Updated to include earnings from Walgreens.
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Here are five things you must know for Thursday, Jan. 5:
1. -- U.S. stock futures and European shares were mixed a day after minutes from the Federal Reserve's meeting in December showed that the central bank was considering a faster pace of interest rate increases.
The Fed noted that fiscal policy from the incoming Trump administration could warrant higher rates, though were cautious to emphasize data dependency and its dual mandate of maximum employment and price stability.
U.S. stocks closed higher Wednesday following the release of the Fed minutes. The Dow Jones Industrial Average gained 0.30% to close at 19,942, the S&P 500 gained 0.57%, and the Nasdaq rose 0.88%.
The dollar moved lower for a second day on Thursday after the Fed said "uncertainty regarding fiscal and other economic policies had increased."
The economic calendar in the U.S. on Thursday includes the ADP National Employment report for December at 8:15 a.m. EST, weekly Jobless Claims at 8:30 a.m., the ISM Non-Manufacturing Index at 10 a.m., and Crude Inventories for the week ended Dec. 30, at 10:30 a.m.
Walgreens (WBA - Get Report) posted fiscal first-quarter adjusted earnings of $1.10 a share, topping analysts' estimates by 1 cent. The company also raised the lower end of its guidance for 2017 to a range of $4.90 to $5.20.
The stock rose slightly in premarket trading.
2. -- Macy's (M - Get Report) shares were falling almost 9% in premarket trading Thursday after the retailer detailed a lackluster holiday season of profits and said it would close 68 stores by early spring in an effort to save money as it battles the transition to digital shopping.
The company said it expects sales in 2017 to be hurt by $575 million as a result of the closures. About 3,900 employees will be let go. Macy's also said it would cut about 6,200 other positions to streamline operations.
"As we've noted, it is essential that we maintain a healthy portfolio of the right stores in the right places," Macy's Chairman and CEO Terry Lundgren said in a statement. "We are closing locations that are unproductive or are no longer robust shopping destinations due to changes in the local retail shopping landscape, as well as monetizing locations with highly valued real estate."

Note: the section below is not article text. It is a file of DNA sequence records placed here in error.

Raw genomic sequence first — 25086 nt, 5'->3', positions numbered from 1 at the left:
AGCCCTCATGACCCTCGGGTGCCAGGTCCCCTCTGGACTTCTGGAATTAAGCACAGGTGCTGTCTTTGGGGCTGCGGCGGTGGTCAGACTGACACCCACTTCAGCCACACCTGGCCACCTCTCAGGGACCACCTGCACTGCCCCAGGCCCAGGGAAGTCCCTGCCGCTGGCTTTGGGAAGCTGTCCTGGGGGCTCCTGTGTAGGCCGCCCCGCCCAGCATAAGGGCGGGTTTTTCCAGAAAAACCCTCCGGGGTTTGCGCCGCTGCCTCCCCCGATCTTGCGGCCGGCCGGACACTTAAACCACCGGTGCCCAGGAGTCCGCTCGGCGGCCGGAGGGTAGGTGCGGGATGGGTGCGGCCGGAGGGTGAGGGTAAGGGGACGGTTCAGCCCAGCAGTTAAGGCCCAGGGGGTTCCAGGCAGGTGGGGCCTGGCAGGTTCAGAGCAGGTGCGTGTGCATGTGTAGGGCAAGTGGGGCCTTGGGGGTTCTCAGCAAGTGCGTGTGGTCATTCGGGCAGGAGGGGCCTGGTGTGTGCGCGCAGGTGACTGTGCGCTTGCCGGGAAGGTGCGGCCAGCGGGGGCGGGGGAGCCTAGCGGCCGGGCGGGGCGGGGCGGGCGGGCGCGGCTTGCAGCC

Macy's said same-store sales in November and December fell 2.1% from the same period last year.
Comparable-store sales at Kohl's fell 2.1% in November and December from a year earlier and the company also reduced its profit guidance.
Kohl's said it expects earnings for the current fiscal year of $2.92 to $2.97 a share, compared to previous expectations of $3.12 to $3.32.
4. -- Amazon.com (AMZN - Get Report) and teen apparel store chain Forever 21 are among the companies weighing offers to acquire bankrupt American Apparel, people familiar with the talks told Reuters on Wednesday.
Amazon and Forever 21, as well as California-based apparel maker Next Level Apparel and brand licensor Authentic Brands Group, are in talks with American Apparel and its financial advisers about submitting offers ahead of a deadline on Friday, the people told Reuters.
Any successful offer would have to top a $66 million stalking horse bid by Canadian apparel maker Gildan Activewear (GIL - Get Report) , which American Apparel agreed to when it filed for bankruptcy in November.
5. -- Apple (AAPL - Get Report) , complying with what it said was a request from Chinese authorities, removed news apps created by The New York Times from its app store in China late last month, the newspaper reported.
The government began blocking the Times's websites in 2012, after a series of articles on the wealth amassed by the family of Wen Jiabao, who was then prime minister, but it had struggled in recent months to prevent readers from using the Chinese-language app, according to the Times.
Apple removed both the English-language and Chinese-language apps from the app store in China on Dec. 23.
"For some time now the New York Times app has not been permitted to display content to most users in China and we have been informed that the app is in violation of local regulations," said Fred Sainz, an Apple spokesman. "As a result, the app must be taken down off the China App Store. When this situation changes, the App Store will once again offer the New York Times app for download in China."
"The request by the Chinese authorities to remove our apps is part of their wider attempt to prevent readers in China from accessing independent news coverage by The New York Times of that country -- coverage which is no different from the journalism we do about every other country in the world, including the United States," said Times spokeswoman Eileen Murphy.